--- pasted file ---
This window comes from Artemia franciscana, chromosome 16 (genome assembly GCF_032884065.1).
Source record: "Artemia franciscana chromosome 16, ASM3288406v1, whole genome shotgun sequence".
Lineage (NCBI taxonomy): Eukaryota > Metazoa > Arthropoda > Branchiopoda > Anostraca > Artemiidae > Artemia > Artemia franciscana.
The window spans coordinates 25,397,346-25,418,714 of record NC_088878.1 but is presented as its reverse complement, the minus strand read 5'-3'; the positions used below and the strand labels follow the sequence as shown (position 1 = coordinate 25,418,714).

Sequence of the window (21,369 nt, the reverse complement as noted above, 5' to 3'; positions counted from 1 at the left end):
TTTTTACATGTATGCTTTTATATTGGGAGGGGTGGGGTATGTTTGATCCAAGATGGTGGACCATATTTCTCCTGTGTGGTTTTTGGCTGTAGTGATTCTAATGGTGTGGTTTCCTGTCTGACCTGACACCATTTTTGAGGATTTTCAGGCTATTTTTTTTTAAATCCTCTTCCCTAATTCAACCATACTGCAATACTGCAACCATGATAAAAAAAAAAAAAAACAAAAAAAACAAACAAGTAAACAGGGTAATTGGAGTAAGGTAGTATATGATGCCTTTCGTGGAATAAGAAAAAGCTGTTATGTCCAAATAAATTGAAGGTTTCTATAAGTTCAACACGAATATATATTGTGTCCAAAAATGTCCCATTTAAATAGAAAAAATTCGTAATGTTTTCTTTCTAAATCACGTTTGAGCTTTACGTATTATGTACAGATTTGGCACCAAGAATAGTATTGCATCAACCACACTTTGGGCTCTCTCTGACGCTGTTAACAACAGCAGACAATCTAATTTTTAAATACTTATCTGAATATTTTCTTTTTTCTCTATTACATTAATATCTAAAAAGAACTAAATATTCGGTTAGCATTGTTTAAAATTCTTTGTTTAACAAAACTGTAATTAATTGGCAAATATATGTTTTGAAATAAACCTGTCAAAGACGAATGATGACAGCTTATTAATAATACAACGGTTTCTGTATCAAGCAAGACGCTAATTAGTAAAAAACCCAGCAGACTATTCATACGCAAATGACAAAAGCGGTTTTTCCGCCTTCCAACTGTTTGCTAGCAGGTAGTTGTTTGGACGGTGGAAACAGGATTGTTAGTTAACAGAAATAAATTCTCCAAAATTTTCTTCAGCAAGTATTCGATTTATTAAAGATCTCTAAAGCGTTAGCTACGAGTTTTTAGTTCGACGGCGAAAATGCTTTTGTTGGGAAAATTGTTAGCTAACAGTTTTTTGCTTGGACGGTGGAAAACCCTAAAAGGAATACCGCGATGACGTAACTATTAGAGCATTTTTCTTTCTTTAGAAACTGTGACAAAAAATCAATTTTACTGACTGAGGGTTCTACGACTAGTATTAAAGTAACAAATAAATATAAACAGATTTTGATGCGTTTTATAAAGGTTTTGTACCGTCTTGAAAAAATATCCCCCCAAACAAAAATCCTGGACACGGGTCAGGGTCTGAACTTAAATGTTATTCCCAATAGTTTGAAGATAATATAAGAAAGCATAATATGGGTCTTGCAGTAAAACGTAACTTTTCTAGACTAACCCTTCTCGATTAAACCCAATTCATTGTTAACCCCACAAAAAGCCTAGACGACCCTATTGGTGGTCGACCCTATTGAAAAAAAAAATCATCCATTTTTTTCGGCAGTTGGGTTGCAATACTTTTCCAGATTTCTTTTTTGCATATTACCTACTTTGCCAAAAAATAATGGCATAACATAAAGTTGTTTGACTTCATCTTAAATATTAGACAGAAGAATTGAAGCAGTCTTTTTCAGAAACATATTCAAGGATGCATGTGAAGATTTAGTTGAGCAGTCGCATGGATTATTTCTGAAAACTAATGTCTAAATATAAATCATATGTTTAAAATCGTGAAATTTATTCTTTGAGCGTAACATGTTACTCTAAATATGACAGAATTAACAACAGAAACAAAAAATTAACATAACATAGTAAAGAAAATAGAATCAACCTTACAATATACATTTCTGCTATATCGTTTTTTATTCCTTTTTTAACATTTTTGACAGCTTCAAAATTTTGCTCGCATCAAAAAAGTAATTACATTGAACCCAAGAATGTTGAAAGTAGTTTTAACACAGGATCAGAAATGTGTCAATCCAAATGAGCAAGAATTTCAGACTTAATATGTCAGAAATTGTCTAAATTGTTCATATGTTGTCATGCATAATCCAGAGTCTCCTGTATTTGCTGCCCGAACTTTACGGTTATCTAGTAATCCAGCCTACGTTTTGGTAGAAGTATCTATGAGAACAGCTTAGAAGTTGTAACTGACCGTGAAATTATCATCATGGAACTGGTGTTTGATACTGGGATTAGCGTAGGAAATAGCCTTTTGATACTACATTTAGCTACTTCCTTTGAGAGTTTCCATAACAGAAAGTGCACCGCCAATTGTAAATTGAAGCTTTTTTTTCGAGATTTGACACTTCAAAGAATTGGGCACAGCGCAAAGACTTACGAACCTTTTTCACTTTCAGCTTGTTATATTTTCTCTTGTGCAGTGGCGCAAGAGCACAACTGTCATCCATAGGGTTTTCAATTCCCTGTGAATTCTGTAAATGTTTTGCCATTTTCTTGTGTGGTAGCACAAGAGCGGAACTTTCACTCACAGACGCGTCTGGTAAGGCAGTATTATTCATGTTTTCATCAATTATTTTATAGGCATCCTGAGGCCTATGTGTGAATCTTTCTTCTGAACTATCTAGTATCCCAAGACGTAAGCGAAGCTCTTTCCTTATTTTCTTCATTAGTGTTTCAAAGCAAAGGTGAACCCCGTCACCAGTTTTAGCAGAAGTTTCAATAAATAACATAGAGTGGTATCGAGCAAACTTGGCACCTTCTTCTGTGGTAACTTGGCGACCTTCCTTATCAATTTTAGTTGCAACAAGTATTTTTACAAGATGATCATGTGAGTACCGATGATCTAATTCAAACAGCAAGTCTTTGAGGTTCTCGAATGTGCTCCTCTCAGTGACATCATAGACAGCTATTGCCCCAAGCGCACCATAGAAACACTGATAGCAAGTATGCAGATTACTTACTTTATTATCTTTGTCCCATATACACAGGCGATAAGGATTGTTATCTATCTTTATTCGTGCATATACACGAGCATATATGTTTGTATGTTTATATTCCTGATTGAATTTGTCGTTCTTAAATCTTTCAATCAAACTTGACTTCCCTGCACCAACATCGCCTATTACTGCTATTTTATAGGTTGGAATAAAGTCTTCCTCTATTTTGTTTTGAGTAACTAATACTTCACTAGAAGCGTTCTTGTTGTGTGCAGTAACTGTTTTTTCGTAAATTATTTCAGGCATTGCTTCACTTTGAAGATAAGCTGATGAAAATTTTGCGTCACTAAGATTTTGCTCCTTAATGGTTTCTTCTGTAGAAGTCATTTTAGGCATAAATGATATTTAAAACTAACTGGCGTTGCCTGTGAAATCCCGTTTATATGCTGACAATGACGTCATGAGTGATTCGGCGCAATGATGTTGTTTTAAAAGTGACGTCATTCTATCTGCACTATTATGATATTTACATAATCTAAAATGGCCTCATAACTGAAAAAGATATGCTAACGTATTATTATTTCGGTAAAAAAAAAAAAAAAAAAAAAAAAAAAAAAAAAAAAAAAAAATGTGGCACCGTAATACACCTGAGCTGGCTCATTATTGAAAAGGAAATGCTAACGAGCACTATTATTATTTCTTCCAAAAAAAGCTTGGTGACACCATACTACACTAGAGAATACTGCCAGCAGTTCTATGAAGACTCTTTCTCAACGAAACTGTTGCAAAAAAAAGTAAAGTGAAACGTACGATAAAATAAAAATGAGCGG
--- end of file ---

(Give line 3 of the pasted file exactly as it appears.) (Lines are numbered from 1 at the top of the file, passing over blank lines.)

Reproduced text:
Lineage (NCBI taxonomy): Eukaryota > Metazoa > Arthropoda > Branchiopoda > Anostraca > Artemiidae > Artemia > Artemia franciscana.